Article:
Tazumal Salvadorian Mayan World
The tazumal ruins is the most important arqueoloqy site in El Salvador, while there are many dramatic ruins throughout Mexico and Central America, the archaeological sites in El Salvador offer an important glimpse into what daily life was like for the Mayan society way of living.
Visiting the ruins is an easy drive from the capital. you can make a mayan route visiting the different sites including San Andres and Joya de Ceren are located within a short distance of each other. San Andres has a pyramid monument and residential areas. Aerial photos show signs of approximately 1200 homes.
Joya de Ceren was declared a UNESCO World Heritage Site in 1993 this is a site very close from Tazumal but what its make it very special is that Joya de Ceren was buried under layers of ash from an eruption around 600 A.D. This event preserved the village revealing numerous artifacts that fleeing residents left behind. There are municipal structures, communal baths, furniture, utensils, food, textiles, and ceramics on display, showing us the way of living of the adverage mayan sociaty.
To visit Tazumal is much better with a guide with private transportation, this way you have the oportunity to visit areas like Coatepeque Lake and the Volcanoes national park of Cerro verde, at the site you will find a small museum, the entrace cost US$3 for internatinal visitors,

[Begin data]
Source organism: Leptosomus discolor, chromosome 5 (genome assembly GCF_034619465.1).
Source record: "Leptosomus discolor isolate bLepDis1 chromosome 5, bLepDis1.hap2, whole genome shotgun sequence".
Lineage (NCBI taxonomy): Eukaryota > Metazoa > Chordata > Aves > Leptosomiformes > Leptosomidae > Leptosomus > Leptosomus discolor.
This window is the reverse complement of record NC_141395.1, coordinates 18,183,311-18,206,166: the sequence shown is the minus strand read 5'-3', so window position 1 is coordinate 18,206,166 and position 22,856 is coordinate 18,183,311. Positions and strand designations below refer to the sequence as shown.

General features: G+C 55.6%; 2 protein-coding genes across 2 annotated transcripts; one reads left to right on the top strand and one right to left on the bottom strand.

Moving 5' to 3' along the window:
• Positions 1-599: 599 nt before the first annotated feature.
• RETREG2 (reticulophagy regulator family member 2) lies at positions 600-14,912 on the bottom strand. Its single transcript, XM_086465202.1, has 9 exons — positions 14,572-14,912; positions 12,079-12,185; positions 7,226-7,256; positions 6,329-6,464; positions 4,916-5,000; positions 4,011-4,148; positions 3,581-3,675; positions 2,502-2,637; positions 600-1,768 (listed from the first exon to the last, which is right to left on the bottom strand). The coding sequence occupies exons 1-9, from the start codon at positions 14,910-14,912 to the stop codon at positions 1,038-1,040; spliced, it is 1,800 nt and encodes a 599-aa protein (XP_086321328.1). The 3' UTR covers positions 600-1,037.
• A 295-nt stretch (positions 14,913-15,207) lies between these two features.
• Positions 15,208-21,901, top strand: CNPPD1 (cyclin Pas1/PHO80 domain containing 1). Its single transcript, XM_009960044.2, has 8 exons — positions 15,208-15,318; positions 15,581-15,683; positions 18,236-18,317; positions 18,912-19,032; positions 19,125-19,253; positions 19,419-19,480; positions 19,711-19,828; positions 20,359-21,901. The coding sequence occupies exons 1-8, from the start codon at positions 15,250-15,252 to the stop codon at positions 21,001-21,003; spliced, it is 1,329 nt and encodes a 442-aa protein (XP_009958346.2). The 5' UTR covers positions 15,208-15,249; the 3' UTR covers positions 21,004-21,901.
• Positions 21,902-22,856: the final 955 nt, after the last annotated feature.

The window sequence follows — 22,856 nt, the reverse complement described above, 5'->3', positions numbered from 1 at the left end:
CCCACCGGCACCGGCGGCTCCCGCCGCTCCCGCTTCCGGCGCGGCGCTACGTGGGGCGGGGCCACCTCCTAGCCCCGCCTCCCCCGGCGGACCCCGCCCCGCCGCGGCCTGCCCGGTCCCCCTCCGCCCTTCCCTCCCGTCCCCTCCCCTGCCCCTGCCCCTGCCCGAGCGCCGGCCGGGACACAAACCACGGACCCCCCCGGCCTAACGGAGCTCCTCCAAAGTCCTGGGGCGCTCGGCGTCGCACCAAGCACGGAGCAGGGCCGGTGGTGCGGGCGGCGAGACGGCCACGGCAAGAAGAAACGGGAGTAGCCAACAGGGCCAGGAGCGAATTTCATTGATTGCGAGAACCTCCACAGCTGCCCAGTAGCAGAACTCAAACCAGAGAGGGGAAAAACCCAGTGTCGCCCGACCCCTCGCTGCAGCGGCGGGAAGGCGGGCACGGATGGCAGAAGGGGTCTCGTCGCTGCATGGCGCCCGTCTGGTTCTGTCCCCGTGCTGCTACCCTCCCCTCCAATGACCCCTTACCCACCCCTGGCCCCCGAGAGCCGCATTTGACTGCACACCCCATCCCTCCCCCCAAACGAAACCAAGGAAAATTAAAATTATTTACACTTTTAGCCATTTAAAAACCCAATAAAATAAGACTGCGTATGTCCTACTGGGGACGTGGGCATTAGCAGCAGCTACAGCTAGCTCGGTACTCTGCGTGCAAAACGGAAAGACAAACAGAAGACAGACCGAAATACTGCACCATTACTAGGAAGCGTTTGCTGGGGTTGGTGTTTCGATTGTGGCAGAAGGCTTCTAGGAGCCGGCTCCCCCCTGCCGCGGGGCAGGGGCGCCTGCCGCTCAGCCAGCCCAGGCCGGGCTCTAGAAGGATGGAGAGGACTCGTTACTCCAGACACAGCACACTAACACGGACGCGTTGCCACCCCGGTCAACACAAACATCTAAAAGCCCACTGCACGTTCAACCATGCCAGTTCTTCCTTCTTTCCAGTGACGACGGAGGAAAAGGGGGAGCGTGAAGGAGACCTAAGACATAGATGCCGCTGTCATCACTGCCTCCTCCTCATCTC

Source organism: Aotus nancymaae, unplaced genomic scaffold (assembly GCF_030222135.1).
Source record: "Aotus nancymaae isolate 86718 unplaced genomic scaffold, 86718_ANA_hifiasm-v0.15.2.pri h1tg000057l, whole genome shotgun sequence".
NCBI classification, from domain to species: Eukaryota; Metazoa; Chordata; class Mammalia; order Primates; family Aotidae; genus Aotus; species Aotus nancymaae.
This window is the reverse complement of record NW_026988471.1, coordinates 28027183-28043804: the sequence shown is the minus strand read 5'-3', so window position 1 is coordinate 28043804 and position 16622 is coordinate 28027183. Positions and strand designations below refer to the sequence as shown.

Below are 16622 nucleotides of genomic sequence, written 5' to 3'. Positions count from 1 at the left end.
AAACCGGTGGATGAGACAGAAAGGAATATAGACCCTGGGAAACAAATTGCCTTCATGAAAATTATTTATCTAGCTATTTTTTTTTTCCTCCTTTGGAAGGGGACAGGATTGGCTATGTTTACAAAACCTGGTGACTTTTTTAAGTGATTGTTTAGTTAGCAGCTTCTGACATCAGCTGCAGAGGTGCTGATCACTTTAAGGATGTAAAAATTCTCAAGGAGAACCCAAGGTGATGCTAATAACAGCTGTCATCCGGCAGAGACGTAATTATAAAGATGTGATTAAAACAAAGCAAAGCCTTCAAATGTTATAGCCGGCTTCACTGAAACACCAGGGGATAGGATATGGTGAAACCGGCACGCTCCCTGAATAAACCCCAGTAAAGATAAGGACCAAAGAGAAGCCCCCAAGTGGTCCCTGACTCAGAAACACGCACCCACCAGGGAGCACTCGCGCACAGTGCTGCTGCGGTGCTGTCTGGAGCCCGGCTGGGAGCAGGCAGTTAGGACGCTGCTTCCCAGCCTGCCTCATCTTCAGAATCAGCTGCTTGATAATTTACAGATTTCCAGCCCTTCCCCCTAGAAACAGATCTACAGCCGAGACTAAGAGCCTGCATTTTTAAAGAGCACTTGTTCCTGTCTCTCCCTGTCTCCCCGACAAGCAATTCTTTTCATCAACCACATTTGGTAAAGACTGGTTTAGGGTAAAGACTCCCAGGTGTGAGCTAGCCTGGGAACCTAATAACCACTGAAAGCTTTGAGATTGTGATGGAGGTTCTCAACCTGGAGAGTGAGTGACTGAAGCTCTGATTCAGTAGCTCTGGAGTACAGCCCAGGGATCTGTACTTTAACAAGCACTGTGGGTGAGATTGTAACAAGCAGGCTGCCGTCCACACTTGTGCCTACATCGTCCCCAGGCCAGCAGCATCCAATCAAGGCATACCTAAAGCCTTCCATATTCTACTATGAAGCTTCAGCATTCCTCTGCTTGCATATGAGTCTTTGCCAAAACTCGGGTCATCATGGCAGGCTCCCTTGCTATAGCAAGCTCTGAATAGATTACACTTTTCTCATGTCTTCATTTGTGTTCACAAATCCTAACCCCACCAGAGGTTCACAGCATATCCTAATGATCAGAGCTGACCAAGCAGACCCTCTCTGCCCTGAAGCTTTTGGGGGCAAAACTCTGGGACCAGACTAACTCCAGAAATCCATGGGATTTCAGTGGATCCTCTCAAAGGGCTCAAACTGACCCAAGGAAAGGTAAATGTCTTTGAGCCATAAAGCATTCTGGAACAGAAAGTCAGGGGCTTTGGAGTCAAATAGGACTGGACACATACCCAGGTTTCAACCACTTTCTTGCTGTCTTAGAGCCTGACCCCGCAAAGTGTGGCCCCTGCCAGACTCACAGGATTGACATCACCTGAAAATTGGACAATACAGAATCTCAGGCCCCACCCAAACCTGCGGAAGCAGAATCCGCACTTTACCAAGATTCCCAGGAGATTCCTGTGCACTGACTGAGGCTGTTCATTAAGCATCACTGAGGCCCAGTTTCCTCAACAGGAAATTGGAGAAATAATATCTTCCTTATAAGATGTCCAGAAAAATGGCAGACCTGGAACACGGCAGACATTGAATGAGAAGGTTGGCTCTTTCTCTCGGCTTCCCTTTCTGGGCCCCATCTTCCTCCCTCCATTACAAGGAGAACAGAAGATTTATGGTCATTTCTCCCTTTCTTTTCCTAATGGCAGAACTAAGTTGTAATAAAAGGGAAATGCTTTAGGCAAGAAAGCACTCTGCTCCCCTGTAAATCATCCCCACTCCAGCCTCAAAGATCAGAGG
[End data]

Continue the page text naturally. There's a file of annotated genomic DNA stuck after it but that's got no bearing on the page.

To know more about Tazumal we add some notes of wikipedia bellow:
Tazumal includes a series of Maya ruins, including ceremonial architecture, that date to about AD 100-1200. The site includes an intricate water drainage system, a few tombs, adjacent minor pyramids, palaces and excavated ritual objects. Tazumal had a long and uninterrupted occupational history, from AD 100 until AD 1200, although its greatest development corresponds to the Classic period (AD 250–900). Around AD 900, the Toltec style pyramid in evidence today was constructed; a large ballcourt was also built at this time. The site was abandoned around AD 1200.
The ruins of Tazumal are considered the most important and best preserved in El Salvador. The artifacts found at Tazumal provide evidence of ancient and active trade between Tazumal and places as far away as Panama and Mexico. The excavated ruins are part of an area covering 10 km² (4 sq mi), much of it buried under the surrounding town. Archaeologists estimate that the first settlements in the area of Chalchuapa date to around 1200 BC."